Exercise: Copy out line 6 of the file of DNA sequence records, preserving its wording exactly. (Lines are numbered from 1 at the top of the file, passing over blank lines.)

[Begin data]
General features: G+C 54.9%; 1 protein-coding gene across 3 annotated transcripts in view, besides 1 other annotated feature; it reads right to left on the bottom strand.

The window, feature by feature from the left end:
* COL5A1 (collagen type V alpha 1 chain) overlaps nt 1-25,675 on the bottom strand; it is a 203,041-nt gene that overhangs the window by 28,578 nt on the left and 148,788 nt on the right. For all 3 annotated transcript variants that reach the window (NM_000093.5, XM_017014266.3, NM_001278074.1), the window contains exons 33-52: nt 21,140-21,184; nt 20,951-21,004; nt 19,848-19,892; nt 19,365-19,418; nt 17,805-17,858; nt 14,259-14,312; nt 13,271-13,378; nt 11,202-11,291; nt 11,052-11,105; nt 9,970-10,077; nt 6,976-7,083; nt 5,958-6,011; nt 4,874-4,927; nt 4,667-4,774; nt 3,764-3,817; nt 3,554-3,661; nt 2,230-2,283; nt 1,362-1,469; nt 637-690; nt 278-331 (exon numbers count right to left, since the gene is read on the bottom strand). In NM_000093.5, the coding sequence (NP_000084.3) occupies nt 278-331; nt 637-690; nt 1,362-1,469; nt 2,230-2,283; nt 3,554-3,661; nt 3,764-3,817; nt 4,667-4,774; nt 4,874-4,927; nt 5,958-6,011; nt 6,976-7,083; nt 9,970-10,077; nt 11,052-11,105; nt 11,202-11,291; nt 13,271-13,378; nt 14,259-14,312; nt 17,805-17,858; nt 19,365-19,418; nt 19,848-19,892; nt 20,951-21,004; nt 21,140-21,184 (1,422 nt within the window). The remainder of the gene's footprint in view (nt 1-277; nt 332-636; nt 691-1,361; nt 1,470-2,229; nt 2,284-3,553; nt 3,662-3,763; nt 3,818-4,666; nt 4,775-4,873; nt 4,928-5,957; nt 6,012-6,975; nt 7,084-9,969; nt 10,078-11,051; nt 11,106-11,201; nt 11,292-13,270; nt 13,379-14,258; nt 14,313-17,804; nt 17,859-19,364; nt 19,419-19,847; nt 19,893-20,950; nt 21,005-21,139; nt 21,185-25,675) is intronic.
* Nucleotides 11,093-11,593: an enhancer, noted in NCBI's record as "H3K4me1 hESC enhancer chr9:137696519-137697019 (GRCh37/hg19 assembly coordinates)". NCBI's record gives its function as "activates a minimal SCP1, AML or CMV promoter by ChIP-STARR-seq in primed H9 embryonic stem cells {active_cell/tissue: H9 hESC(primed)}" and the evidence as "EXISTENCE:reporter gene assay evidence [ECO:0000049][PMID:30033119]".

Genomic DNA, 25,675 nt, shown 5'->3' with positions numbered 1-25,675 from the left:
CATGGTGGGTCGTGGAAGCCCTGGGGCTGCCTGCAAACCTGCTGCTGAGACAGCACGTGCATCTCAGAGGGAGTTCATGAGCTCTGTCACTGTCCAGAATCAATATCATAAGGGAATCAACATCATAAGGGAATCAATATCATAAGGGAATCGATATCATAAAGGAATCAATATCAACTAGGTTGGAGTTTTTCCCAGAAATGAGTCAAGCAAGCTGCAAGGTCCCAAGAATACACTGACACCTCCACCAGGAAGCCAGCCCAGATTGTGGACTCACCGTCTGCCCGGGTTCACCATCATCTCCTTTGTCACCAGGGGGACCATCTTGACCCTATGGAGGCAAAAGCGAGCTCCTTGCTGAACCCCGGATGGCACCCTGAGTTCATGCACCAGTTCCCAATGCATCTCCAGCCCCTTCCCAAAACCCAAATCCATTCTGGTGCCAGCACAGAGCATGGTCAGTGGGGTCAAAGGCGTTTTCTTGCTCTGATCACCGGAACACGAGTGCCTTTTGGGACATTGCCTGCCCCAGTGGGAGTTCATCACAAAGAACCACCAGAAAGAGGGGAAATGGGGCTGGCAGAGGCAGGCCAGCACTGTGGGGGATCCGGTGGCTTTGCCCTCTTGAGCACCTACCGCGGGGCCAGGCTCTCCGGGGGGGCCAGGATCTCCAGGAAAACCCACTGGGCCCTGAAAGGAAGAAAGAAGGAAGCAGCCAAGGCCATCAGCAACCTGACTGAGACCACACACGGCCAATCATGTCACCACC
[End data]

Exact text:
CATGGTGGGTCGTGGAAGCCCTGGGGCTGCCTGCAAACCTGCTGCTGAGACAGCACGTGCATCTCAGAGGGAGTTCATGAGCTCTGTCACTGTCCAGAATCAATATCATAAGGGAATCAACATCATAAGGGAATCAATATCATAAGGGAATCGATATCATAAAGGAATCAATATCAACTAGGTTGGAGTTTTTCCCAGAAATGAGTCAAGCAAGCTGCAAGGTCCCAAGAATACACTGACACCTCCACCAGGAAGCCAGCCCAGATTGTGGACTCACCGTCTGCCCGGGTTCACCATCATCTCCTTTGTCACCAGGGGGACCATCTTGACCCTATGGAGGCAAAAGCGAGCTCCTTGCTGAACCCCGGATGGCACCCTGAGTTCATGCACCAGTTCCCAATGCATCTCCAGCCCCTTCCCAAAACCCAAATCCATTCTGGTGCCAGCACAGAGCATGGTCAGTGGGGTCAAAGGCGTTTTCTTGCTCTGATCACCGGAACACGAGTGCCTTTTGGGACATTGCCTGCCCCAGTGGGAGTTCATCACAAAGAACCACCAGAAAGAGGGGAAATGGGGCTGGCAGAGGCAGGCCAGCACTGTGGGGGATCCGGTGGCTTTGCCCTCTTGAGCACCTACCGCGGGGCCAGGCTCTCCGGGGGGGCCAGGATCTCCAGGAAAACCCACTGGGCCCTGAAAGGAAGAAAGAAGGAAGCAGCCAAGGCCATCAGCAACCTGACTGAGACCACACACGGCCAATCATGTCACCACC